There are some seriously high-end rangefinders like the Vectronix Terrapin out there for extreme long range (ELR) shooting and although Sig Sauer have made a very capable product in the Kilo 2400 AB, it is not ideal for that market. But, it is very fast and accurate in the intermediate range game but I feel it has a definite usage ceiling at 1000-1100-metres in full daylight, because few us are likely to be ranging large hard targets with reflective surfaces to push the device to its intended 2400-yard maximum range. Dimmer conditions did improve on this perhaps another 100-metres, as there is always less light interference but you have to temper that against lower visibility of the target through the small objective lens. As always, smart phone connectivity has its pros and cons. For fixed position shooting it was nice to be able to use the head up display on the iPhone but I didn’t feel this added to the unit’s capability and wind reading is still always the key matter for long range and where I find a range finding binocular, with greater field of view, detail and more relaxed viewing of conditions like mirage far out on into the flight path has a definite benefit over any wind reading at the firing point, for anything other than initial comparisons.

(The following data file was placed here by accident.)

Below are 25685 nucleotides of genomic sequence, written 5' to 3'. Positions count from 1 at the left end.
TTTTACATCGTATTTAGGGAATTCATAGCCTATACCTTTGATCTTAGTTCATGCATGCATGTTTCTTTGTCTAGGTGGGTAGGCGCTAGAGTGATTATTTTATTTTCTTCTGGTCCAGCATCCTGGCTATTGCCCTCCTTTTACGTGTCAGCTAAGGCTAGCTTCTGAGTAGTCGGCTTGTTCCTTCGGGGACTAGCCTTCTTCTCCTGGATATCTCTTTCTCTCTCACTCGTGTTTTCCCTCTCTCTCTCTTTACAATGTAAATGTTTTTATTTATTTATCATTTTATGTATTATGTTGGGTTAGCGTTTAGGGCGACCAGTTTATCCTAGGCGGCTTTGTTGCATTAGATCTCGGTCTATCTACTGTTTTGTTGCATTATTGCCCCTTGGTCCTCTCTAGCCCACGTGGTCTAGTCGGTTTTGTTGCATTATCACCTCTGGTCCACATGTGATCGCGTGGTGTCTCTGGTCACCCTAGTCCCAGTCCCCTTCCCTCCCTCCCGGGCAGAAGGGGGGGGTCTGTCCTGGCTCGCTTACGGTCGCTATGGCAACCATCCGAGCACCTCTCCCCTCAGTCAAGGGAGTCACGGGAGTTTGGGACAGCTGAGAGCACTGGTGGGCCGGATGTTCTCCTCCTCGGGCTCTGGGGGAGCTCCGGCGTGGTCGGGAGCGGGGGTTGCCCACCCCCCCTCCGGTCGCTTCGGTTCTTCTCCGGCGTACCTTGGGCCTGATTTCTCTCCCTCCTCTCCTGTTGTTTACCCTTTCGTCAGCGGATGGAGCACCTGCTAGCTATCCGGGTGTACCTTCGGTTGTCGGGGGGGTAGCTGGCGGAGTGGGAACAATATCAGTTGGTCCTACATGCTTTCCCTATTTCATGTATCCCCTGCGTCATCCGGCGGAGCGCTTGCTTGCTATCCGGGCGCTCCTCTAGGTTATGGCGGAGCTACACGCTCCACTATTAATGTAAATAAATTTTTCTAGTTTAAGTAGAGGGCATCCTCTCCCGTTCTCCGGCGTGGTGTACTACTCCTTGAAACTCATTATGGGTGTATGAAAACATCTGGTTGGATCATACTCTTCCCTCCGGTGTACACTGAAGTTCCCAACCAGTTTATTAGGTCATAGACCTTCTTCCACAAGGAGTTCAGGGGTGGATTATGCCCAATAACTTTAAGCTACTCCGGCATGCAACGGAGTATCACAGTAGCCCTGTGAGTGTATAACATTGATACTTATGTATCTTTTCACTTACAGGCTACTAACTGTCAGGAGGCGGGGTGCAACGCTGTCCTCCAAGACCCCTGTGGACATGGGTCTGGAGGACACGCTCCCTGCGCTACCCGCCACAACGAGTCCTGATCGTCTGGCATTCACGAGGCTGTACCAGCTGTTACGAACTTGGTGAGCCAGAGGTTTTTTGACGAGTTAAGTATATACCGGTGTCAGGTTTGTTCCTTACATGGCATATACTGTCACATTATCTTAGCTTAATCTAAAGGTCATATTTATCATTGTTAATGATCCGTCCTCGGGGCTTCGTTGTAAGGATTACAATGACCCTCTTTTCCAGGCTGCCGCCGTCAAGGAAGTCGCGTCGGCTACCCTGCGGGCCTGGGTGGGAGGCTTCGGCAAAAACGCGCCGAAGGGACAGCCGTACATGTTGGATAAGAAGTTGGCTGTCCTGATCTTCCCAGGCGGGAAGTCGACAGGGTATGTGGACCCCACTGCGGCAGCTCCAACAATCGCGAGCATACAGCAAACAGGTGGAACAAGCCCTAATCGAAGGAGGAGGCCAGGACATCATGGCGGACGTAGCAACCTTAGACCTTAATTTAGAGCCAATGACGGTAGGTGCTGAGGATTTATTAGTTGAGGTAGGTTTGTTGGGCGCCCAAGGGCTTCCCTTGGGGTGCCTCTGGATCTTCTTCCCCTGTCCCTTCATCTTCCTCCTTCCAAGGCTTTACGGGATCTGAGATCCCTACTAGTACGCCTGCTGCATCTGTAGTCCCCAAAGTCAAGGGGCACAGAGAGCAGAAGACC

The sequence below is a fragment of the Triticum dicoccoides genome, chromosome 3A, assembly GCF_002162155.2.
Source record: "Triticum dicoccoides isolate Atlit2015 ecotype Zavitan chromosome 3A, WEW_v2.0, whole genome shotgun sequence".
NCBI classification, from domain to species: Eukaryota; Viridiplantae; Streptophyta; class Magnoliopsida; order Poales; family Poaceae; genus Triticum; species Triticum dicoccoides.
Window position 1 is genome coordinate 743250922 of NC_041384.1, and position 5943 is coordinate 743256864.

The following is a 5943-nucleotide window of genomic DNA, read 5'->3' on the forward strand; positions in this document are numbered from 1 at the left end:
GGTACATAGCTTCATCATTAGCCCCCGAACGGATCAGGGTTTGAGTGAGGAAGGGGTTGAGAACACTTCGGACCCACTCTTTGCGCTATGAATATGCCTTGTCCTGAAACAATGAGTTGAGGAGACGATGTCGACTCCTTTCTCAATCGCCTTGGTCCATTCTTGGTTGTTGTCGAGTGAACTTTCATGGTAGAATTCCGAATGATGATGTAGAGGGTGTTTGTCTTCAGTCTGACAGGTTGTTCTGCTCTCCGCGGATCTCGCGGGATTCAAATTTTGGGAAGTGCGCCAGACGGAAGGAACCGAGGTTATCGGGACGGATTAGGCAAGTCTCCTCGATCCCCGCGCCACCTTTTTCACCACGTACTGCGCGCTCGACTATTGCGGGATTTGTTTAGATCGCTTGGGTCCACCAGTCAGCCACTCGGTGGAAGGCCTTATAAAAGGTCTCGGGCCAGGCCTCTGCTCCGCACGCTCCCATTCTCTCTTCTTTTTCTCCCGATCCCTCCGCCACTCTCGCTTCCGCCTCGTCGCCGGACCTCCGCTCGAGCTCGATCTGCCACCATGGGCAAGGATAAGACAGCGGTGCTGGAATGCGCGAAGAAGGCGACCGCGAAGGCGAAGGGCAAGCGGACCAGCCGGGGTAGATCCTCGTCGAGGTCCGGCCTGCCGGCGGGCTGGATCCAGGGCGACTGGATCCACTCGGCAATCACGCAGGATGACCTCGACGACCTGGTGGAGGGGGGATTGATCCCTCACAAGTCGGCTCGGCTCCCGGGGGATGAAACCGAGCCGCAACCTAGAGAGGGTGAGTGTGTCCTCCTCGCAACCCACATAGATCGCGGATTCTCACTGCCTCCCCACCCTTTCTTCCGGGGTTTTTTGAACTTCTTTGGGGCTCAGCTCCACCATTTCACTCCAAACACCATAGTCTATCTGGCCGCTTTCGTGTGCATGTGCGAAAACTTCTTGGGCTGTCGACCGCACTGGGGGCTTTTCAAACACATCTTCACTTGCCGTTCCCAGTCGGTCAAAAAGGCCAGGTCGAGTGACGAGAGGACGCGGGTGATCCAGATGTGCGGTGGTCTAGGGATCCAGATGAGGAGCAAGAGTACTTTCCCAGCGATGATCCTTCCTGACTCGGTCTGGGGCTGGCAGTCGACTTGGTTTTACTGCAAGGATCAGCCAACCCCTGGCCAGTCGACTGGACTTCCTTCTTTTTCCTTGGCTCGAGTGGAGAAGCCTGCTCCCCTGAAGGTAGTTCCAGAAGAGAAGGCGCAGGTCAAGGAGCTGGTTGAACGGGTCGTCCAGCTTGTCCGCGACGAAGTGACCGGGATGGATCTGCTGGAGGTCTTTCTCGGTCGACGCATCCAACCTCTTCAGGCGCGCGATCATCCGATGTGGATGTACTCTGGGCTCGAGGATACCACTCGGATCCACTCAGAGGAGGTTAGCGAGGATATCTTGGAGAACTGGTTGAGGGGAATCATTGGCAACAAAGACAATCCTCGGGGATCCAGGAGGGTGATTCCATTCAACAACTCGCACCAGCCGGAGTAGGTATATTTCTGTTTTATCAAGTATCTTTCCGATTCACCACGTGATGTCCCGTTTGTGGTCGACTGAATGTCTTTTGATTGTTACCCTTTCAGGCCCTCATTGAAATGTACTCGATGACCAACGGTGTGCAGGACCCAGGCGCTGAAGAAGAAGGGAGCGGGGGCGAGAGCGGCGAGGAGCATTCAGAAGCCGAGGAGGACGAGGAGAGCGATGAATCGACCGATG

Free App for Android & iOS, One Piece Solid Machined Tripod Mount, TYR Water Resistant Molle Gear Bag, Padded Ballistic Nylon Case, Wind Meter, Sig Sauer Tactical Pen/Stylus, Lanyard, 3x Batteries.
After using several options for shooting at long range with measurement and ballistic calculation capability, there is no magic answer to which product is best. None do everything and you need to think carefully about the features you need and the number of tools you want to carry.